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breathed

[bretht, breeth d]
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adjective Phonetics.
  1. not phonated; unvoiced; voiceless.
  2. utilizing the breath exclusively in the production of a speech sound.
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Origin of breathed

1875–80; breath + -ed3 or breathe + -ed2

breathe

[breeth]
verb (used without object), breathed [breeth d] /briðd/, breath·ing.
  1. to take air, oxygen, etc., into the lungs and expel it; inhale and exhale; respire.
  2. (in speech) to control the outgoing breath in producing voice and speech sounds.
  3. to pause, as for breath; take rest: How about giving me a chance to breathe?
  4. to move gently or blow lightly, as air.
  5. to live; exist: Hardly a man breathes who has not known great sorrow.
  6. to be redolent of.
  7. (of a material) to allow air and moisture to pass through easily: The jacket is comfortable because the fabric breathes.
  8. (of the skin) to absorb oxygen and give off perspiration.
  9. (of a wine) to be exposed to air after being uncorked, in order to develop flavor and bouquet.
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verb (used with object), breathed [breeth d] /briðd/, breath·ing.
  1. to inhale and exhale in respiration.
  2. to exhale: Dragons breathe fire.
  3. to inject as if by breathing; infuse: She breathed life into the party.
  4. to give utterance to; whisper.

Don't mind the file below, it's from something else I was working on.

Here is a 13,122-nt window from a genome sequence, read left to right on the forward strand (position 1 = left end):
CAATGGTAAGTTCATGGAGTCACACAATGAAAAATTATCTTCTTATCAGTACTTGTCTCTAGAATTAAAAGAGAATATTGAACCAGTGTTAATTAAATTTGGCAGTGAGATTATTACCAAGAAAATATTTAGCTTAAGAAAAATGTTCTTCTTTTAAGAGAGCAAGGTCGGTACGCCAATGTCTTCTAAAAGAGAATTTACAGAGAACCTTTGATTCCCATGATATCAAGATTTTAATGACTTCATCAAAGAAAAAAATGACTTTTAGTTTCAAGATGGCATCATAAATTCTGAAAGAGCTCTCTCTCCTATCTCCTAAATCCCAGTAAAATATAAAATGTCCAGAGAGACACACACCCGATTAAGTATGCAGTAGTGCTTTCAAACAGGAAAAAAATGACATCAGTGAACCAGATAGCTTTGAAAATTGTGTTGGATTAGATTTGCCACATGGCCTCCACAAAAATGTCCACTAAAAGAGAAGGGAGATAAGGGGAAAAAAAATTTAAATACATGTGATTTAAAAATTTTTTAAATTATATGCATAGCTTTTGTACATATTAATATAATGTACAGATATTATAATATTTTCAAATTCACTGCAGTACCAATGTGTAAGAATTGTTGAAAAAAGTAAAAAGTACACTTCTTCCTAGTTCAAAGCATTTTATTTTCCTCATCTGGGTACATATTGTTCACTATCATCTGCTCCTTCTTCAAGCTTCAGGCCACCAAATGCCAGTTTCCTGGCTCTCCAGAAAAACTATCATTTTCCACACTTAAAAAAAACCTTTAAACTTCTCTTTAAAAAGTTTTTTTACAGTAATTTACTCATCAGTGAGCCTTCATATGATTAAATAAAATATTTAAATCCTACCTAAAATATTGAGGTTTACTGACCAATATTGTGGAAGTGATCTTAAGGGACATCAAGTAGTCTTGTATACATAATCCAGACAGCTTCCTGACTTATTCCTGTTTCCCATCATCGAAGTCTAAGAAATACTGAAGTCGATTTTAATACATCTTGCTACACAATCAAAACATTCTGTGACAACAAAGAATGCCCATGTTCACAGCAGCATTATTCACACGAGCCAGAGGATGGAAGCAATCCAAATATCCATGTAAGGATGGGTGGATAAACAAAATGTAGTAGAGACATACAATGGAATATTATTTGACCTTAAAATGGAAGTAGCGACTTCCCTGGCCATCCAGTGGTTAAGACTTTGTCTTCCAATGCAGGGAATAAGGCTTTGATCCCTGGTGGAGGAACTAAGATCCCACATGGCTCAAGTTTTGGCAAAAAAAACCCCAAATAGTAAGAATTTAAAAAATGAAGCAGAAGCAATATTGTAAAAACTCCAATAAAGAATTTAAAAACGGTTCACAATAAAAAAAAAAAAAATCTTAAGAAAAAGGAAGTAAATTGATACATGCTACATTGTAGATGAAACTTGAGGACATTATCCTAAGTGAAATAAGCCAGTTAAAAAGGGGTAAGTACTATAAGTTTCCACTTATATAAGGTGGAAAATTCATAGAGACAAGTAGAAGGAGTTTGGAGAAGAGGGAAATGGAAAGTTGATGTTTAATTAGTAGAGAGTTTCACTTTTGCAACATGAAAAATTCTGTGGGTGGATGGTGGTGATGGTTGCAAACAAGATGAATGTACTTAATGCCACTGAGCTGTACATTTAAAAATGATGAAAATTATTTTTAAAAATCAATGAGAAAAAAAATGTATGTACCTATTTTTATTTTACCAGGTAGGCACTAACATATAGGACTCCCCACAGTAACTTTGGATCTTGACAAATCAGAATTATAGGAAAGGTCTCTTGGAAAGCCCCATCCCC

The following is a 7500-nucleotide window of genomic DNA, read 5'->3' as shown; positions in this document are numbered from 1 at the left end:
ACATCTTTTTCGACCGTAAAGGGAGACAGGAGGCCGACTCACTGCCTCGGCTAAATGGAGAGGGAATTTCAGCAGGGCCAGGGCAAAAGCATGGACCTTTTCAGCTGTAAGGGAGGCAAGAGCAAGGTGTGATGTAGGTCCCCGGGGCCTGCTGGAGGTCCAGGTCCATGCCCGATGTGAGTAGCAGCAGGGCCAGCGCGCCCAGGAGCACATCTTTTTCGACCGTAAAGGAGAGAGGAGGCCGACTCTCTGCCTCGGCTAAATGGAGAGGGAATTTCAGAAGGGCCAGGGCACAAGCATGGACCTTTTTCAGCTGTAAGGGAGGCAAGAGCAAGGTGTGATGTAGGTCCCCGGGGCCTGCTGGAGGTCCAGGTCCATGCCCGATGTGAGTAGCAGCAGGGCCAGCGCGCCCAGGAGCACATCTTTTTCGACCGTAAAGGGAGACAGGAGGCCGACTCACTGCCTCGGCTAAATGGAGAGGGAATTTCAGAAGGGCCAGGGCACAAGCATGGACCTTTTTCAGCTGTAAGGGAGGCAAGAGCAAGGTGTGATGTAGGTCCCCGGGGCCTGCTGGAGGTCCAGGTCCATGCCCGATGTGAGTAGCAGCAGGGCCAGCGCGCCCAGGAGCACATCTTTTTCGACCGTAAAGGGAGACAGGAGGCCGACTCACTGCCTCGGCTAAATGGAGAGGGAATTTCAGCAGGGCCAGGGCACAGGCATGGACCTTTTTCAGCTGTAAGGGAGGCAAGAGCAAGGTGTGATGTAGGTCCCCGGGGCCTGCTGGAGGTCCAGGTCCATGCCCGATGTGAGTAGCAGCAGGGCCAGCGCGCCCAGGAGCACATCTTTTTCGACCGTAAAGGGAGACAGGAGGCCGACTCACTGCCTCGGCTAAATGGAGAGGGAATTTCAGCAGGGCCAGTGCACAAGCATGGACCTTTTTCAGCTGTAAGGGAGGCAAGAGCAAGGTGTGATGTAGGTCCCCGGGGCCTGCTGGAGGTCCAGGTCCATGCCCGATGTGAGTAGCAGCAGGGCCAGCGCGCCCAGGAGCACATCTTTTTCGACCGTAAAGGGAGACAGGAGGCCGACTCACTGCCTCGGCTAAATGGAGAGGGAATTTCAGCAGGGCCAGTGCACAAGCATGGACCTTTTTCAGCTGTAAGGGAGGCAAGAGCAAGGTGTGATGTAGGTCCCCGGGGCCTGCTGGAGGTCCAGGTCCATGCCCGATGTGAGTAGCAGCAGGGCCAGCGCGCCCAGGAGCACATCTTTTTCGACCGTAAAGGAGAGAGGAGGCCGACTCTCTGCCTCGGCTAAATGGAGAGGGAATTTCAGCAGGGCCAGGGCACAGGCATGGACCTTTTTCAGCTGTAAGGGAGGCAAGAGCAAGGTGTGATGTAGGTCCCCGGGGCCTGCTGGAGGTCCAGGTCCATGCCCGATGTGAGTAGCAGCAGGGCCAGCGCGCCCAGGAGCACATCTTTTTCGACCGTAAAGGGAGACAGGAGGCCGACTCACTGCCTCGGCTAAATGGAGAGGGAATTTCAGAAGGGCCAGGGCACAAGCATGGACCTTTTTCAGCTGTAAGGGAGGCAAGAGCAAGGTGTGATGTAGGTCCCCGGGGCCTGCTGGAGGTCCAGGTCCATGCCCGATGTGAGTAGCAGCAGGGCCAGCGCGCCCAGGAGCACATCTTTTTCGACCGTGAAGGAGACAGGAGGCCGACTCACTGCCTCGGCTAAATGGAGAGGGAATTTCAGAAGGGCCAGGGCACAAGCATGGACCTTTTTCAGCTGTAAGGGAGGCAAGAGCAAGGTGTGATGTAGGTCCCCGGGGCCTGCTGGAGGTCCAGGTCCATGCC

5. to express; manifest.
  6. to allow to rest or recover breath: to breathe a horse.
  7. to deprive of breath; tire; exhaust.
  8. to cause to pant; exercise.
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Idioms
  1. breathe down someone's neck,
    1. to be close to someone in pursuit; menace; threaten: Police from four states were breathing down his neck.
    2. to watch someone closely so as to supervise or control: If everyone keeps breathing down my neck, how can I get my work done?
  2. breathe freely, to have relief from anxiety, tension, or pressure: Now that the crisis was over, he could breathe freely.Also breathe easily, breathe easy.
  3. breathe one's last, to die: He breathed his last and was buried in the churchyard.
  4. not breathe a word/syllable, to maintain secrecy; keep a matter confidential: I'll tell you if you promise not to breathe a word.
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Origin of breathe

1250–1300; Middle English brethen, derivative of breath
Related formsout·breathe, verb (used with object), out·breathed, out·breath·ing.pre·breathe, verb (used with object), pre·breathed, pre·breath·ing.
Can be confusedbreadth breath breathe

Synonyms

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14. utter, tell, murmur, voice; reveal, divulge.
Dictionary.com Unabridged Based on the Random House Unabridged Dictionary, © Random House, Inc. 2018

Examples from the Web for breathed

Contemporary Examples

Historical Examples